From The Staff
The evolution question: Where is God in creation?
There are many answers to the question—Where is God in creation?—perhaps as many as there are people who ask it. And who doesn’t? It’s driven people to search the heavens, explore our Earth and plumb their souls.
It’s also been the cause, of course, of fierce debate and even strife in our life together. Most recently, clashes errupted in decisions about how and what we will teach youngsters in science classrooms in public schools.
The Lutheran hopes this trio of articles from ELCA members, each with expertise in both science and theology, will be helpful to readers.
First you’ll find an opinion from Mark Hollabaugh and, following, responses by Allen R. Utke and Patrick Russell. We also welcome yours by email.
Next, meet John E. Jones (this page), the judge who ruled in a history-making case on this subject in 2005—the editors.
Related Web Sites
• ELCA Alliance for Faith, Science and Technology
When Judge John E. Jones III was invested as a
U.S. District Court judge in August 2002, he “could never have
imagined,” he said recently, that within four years he would appear on
the cover of Time and rub shoulders at a black-tie dinner this year with others “judged” as the 100 most influential people of his time.
John E. Jones III says his ruling in the Dover, Pa., school-board case
that intelligent design is creationism repackaged—not science— “had
nothing to do with politics and polls” and “everything to do with ...
evidence ... and precedents ....”|
Jones, a member of Trinity Lutheran Church
Pottsville, Pa., said fame wasn’t his objective when President George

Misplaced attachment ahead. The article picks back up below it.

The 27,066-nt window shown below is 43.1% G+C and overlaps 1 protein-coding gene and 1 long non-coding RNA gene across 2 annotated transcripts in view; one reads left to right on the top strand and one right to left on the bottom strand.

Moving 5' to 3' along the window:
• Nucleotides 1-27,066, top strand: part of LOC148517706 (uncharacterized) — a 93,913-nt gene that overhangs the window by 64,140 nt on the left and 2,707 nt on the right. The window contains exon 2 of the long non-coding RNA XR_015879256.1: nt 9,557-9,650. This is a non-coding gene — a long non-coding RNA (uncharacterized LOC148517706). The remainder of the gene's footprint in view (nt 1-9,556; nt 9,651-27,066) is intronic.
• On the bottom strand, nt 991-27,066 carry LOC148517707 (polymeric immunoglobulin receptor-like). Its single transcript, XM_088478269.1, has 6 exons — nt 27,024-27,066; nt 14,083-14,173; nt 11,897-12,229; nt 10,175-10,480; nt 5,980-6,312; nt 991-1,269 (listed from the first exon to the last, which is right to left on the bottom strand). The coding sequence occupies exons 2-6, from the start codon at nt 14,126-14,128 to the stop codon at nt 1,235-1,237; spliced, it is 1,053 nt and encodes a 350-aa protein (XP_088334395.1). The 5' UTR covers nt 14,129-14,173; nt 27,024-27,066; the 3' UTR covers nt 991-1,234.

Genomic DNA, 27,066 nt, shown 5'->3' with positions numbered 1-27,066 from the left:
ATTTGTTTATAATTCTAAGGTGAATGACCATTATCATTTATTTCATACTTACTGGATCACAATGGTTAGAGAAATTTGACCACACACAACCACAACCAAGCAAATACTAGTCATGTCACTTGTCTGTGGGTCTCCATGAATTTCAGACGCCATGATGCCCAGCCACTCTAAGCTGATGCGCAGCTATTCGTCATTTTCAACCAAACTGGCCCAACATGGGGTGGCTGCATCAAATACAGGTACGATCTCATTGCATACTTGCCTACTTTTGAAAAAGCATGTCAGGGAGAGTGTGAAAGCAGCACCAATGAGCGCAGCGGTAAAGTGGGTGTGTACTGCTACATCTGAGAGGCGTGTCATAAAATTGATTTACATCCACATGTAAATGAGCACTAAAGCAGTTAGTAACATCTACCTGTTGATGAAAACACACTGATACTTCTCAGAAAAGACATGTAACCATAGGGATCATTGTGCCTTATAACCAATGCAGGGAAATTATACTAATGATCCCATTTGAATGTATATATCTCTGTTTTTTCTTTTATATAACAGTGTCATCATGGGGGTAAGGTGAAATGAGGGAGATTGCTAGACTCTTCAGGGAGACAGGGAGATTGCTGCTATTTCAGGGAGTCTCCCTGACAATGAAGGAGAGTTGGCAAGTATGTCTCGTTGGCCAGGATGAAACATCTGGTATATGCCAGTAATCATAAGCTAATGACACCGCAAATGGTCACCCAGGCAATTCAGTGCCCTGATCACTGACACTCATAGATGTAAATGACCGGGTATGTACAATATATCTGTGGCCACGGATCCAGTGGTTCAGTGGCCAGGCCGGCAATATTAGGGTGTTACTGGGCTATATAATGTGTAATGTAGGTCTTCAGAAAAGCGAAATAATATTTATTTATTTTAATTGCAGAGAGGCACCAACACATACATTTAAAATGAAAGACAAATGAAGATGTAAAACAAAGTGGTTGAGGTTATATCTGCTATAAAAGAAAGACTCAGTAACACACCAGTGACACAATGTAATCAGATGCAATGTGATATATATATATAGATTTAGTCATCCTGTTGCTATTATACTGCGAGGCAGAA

W. Bush appointed him to the court in Pennsylvania’s Middle District.
But he acknowledged that “judges like to decide important cases.” He is
comfortable, he added, with his new notoriety “because I’m entirely
confident that I handled the case well. I worked hard. I’m deeply
satisfied that I carried out my duties the way I’m supposed to.”
The case? That would be Kitzmiller v. Dover Area School District
in which parents in Dover, Pa., took the school board to court over an
attempt to make intelligent design part of the science curriculum.
six weeks in September and October last year, Jones heard wide-ranging
testimony featuring legal precedence introduced from dozens of court
cases, including from the U.S. Supreme Court.
Then Jones wrote a
139-page decision that made broadcast headlines within 15 minutes of
release at 10:30 a.m. on Dec. 20. He concluded from the evidence that
intelligent design is creationism repackaged—not science. Making it
part of a public school science curriculum would be a violation of the
U.S. Constitution’s establishment clause, which bars an alliance
between church and state.
Some critics thought Jones went too
far in ruling on whether intelligent design is science or not. “Both
sides asked me to render a decision on that precise issue,” he said.
“Had I not done so, there was every chance that this same issue would
have arisen before another tribunal.
“I didn’t think a school
district somewhere else should be exposed to the costs and fees that
the Dover School District ended up paying (more than $1 million) as a
result of my ducking that issue.”
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